I actually stepped in with Chairman Kim. I stepped into North Korea. And they say — (applause). And they say that’s a very historic moment. And I think it is a historic moment and a very good moment. And — he asked me, “Would you like to do that?” And I said, “It would be my honor.”
And we did. And we went over the line and turned around. And everybody was so happy. And many people, I noticed, from Korea were literally in tears, crying. Crying. Because it was a big thing. It’s a big thing.
And we’re now going to work on something. We have a tremendous team of people that know how to do this. And we’re going to put them in charge. And Secretary of State Mike Pompeo is here. Where is Mike? Is he here? Where is he? Where is Mike? Where is our Secretary of State? (Applause.)
Mike. Come up here, Mike. (Applause.) Come up, Mike. And you know who else I have? Has anyone ever heard of Ivanka? (Applause.) All right, come up, Ivanka. Come on. She’s going to steal the show. (Applause.) She’ll steal it. What a beautiful couple. (Laughter.) Mike — beauty and the beast, Mike. (Laughter.)
And you know we have our great ambassador — our new ambassador, who is so fantastic. One of the truly great admirals became ambassador — Harry. So thank you very much, Harry. You’re right over here. Thank you.
Look at these two. (Applause.)
SECRETARY POMPEO: It is great to be with you all. It’s wonderful to get a chance to see such wonderful fighting men and women. Thank you for what you do to serve America each and every day. Bless you all. (Applause.)
MS. IVANKA TRUMP: God bless America. And God bless each and every one of you for being out here and for everything that you do, and your sacrifice, and your service. We are very, very grateful to you and your loved ones who serve our nation out of uniform. So thank you. (Applause.)
THE PRESIDENT: Thank you both. They made the trip with me and we spent a lot of time — a lot of time. Tremendous — actually, it was a tremendous three days, and it never ends. We have to work hard. We’re catching up. A lot of things could’ve been done over the years and they weren’t done, and we’re getting them done. We’re getting them done for you.
We’re joined today by some of the tremendous military leaders that have helped in that process of success. General Robert “Abe” Abrams. Where’s Robert? (Applause.) Abe. Where is he? (Applause.) And you know that great Abrams tank is in his family. Named after his father. Did you know that? (Applause.) That’s pretty impressive. And his father was very proud of his son. Thank you very much. Thank you, General. Very proud of his son. He knew from the beginning his son was going to be winner.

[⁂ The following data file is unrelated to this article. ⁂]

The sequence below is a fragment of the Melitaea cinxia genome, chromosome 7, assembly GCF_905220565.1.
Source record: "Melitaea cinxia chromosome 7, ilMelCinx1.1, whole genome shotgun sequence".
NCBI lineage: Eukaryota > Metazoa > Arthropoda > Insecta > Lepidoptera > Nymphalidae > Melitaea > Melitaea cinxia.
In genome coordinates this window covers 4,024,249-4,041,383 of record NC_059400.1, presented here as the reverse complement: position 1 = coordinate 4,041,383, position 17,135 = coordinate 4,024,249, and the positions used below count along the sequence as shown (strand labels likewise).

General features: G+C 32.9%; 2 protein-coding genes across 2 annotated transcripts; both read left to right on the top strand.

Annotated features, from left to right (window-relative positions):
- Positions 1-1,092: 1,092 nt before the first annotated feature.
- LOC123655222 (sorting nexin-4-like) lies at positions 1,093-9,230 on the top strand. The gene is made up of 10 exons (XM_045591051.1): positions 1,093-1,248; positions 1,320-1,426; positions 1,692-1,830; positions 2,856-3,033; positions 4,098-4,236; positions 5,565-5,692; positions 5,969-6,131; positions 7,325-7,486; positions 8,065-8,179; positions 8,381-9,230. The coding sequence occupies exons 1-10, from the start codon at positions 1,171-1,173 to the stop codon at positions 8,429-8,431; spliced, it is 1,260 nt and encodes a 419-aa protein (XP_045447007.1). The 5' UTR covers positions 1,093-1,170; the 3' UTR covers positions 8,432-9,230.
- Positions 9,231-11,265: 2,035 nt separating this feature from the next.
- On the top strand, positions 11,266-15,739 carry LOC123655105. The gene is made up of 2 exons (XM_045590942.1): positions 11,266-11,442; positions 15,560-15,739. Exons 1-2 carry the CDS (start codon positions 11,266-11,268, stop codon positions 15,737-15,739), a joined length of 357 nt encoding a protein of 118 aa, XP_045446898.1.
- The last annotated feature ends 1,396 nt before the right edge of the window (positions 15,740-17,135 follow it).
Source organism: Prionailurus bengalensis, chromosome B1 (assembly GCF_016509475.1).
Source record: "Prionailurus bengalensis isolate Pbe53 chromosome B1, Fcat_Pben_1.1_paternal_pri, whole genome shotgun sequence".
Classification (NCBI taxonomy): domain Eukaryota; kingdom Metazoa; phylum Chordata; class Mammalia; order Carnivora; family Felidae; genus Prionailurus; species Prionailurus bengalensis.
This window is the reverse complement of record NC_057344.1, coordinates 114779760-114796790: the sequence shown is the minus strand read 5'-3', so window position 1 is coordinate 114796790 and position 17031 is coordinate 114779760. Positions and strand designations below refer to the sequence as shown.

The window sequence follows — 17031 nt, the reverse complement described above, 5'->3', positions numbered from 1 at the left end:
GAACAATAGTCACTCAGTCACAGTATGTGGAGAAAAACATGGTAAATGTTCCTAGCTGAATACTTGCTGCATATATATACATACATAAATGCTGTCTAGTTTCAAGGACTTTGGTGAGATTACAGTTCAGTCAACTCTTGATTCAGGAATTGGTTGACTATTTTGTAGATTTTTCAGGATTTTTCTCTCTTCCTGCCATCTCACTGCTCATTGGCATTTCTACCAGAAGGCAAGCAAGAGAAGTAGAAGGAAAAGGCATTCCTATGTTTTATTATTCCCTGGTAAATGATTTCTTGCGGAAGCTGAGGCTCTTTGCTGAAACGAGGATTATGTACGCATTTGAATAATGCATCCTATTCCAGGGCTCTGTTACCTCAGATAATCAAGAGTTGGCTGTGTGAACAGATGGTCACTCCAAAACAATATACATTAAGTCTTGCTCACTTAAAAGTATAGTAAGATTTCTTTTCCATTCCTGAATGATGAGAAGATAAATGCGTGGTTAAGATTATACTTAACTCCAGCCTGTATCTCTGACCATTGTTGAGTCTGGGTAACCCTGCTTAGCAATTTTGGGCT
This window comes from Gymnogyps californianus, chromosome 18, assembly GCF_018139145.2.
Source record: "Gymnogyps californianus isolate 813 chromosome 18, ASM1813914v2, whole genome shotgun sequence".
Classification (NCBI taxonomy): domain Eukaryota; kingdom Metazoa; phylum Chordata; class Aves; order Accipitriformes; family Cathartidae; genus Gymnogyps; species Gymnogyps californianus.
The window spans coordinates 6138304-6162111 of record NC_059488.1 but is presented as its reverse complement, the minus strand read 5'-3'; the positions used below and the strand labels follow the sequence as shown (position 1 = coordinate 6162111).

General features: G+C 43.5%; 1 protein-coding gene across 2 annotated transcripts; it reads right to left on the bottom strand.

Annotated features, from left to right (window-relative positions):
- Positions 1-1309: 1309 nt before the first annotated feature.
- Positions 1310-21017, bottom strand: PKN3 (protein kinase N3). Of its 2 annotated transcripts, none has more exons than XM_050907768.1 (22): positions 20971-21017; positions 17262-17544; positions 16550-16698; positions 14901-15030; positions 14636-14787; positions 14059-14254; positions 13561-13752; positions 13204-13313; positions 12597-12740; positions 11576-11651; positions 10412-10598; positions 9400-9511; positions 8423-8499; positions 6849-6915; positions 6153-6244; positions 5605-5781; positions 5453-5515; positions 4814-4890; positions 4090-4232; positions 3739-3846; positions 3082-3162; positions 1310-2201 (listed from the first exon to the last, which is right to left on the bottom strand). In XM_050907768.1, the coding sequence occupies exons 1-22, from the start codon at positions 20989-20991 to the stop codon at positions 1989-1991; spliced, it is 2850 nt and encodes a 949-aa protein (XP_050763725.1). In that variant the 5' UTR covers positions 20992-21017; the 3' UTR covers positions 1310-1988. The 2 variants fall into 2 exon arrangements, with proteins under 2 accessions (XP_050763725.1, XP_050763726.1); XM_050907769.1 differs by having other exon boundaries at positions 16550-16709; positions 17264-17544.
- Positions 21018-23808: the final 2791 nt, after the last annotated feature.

And Command Sergeant Major “Tag.” (Applause.) Sergeant Major Tag. Where the hell? Boy, he’s got such — you know, they say, “Don’t name his last name, sir. Nobody wants to hear it today. Just say, ‘Sargent Major Tag.'” Where are you? Boy, this guy’s a legend, I’ll tell you. No last name. See, I know people like that. (Laughter.)
Lieutenant General Ken “Cruiser” Wilsbach. Where is Wilsbach? (Applause.) Thank you.
And Commander — Command Chief Master Sergeant Phil Hudson of the 7th Air Force. (Applause.) Where’s Phil? Thank you, Phil. (Applause.)
Lieutenant General Michael Bills. Michael? Thank you. (Applause.)
And Command Sergeant Major Jason Schmidt of the 8th Army. Thank you. (Applause.)
Major General Bradley James and Sergeant Major Michael Saucedo. Saucedo. Right? That’s good, yes? (Applause.) Thank you.
Brigadier General Otto Liller. (Applause.) A fighter.
Command Master Chief Petty Officer Stephen White. (Applause.) Special Operations.
And Command Master Chief Petty Officer Chris Detje. (Applause.) Naval Forces Korea. Detje. (Applause.) Where’s Chris? Where are you, Chris? Hi, Chris.
I especially want to thank Colonel John Gonzales. You know Colonel John Gonzales? (Applause.) He’s supposed to be a tough cookie and a winner.
And Chief Master Sergeant Adam Vizi. (Applause.) Adam. Thank you, Adam.